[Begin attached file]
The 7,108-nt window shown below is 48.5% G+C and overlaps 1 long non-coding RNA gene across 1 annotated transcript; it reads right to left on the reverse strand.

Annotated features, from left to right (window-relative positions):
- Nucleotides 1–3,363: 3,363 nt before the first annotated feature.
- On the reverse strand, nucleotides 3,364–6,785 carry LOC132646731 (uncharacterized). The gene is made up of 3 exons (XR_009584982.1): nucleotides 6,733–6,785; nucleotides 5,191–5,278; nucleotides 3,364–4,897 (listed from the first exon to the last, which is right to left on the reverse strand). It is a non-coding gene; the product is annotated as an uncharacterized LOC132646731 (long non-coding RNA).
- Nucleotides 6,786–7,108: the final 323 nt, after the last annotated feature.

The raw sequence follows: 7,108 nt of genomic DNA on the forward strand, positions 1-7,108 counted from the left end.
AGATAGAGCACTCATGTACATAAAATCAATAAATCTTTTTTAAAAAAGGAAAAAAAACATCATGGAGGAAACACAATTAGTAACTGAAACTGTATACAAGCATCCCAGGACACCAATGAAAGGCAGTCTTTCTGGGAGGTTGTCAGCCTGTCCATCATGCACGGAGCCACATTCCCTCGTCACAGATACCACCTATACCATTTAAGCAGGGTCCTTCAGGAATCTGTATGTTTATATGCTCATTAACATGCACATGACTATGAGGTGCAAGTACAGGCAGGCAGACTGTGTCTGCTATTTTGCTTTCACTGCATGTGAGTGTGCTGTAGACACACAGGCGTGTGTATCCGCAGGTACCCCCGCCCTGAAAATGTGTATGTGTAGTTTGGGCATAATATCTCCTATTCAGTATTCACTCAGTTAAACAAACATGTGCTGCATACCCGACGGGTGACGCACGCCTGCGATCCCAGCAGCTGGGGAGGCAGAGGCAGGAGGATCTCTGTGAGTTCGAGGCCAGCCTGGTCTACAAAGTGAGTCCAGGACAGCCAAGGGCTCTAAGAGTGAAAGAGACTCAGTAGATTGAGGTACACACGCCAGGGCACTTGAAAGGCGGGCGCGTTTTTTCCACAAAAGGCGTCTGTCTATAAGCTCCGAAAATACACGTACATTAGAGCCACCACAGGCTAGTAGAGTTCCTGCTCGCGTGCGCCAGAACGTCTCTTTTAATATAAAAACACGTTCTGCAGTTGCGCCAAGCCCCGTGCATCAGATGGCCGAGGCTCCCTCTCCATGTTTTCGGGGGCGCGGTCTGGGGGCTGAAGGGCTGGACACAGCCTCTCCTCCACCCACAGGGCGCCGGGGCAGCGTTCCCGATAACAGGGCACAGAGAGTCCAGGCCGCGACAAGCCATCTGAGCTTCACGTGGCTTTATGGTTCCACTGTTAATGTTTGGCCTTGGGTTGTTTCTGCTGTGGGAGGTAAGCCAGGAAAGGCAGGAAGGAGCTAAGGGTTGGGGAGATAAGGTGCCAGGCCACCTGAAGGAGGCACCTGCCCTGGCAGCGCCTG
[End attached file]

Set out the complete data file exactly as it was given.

The 7,108-nt window shown below is 48.5% G+C and overlaps 1 long non-coding RNA gene across 1 annotated transcript; it reads right to left on the reverse strand.

Annotated features, from left to right (window-relative positions):
- Nucleotides 1–3,363: 3,363 nt before the first annotated feature.
- On the reverse strand, nucleotides 3,364–6,785 carry LOC132646731 (uncharacterized). The gene is made up of 3 exons (XR_009584982.1): nucleotides 6,733–6,785; nucleotides 5,191–5,278; nucleotides 3,364–4,897 (listed from the first exon to the last, which is right to left on the reverse strand). It is a non-coding gene; the product is annotated as an uncharacterized LOC132646731 (long non-coding RNA).
- Nucleotides 6,786–7,108: the final 323 nt, after the last annotated feature.

The raw sequence follows: 7,108 nt of genomic DNA on the forward strand, positions 1-7,108 counted from the left end.
AGATAGAGCACTCATGTACATAAAATCAATAAATCTTTTTTAAAAAAGGAAAAAAAACATCATGGAGGAAACACAATTAGTAACTGAAACTGTATACAAGCATCCCAGGACACCAATGAAAGGCAGTCTTTCTGGGAGGTTGTCAGCCTGTCCATCATGCACGGAGCCACATTCCCTCGTCACAGATACCACCTATACCATTTAAGCAGGGTCCTTCAGGAATCTGTATGTTTATATGCTCATTAACATGCACATGACTATGAGGTGCAAGTACAGGCAGGCAGACTGTGTCTGCTATTTTGCTTTCACTGCATGTGAGTGTGCTGTAGACACACAGGCGTGTGTATCCGCAGGTACCCCCGCCCTGAAAATGTGTATGTGTAGTTTGGGCATAATATCTCCTATTCAGTATTCACTCAGTTAAACAAACATGTGCTGCATACCCGACGGGTGACGCACGCCTGCGATCCCAGCAGCTGGGGAGGCAGAGGCAGGAGGATCTCTGTGAGTTCGAGGCCAGCCTGGTCTACAAAGTGAGTCCAGGACAGCCAAGGGCTCTAAGAGTGAAAGAGACTCAGTAGATTGAGGTACACACGCCAGGGCACTTGAAAGGCGGGCGCGTTTTTTCCACAAAAGGCGTCTGTCTATAAGCTCCGAAAATACACGTACATTAGAGCCACCACAGGCTAGTAGAGTTCCTGCTCGCGTGCGCCAGAACGTCTCTTTTAATATAAAAACACGTTCTGCAGTTGCGCCAAGCCCCGTGCATCAGATGGCCGAGGCTCCCTCTCCATGTTTTCGGGGGCGCGGTCTGGGGGCTGAAGGGCTGGACACAGCCTCTCCTCCACCCACAGGGCGCCGGGGCAGCGTTCCCGATAACAGGGCACAGAGAGTCCAGGCCGCGACAAGCCATCTGAGCTTCACGTGGCTTTATGGTTCCACTGTTAATGTTTGGCCTTGGGTTGTTTCTGCTGTGGGAGGTAAGCCAGGAAAGGCAGGAAGGAGCTAAGGGTTGGGGAGATAAGGTGCCAGGCCACCTGAAGGAGGCACCTGCCCTGGCAGCGCCTG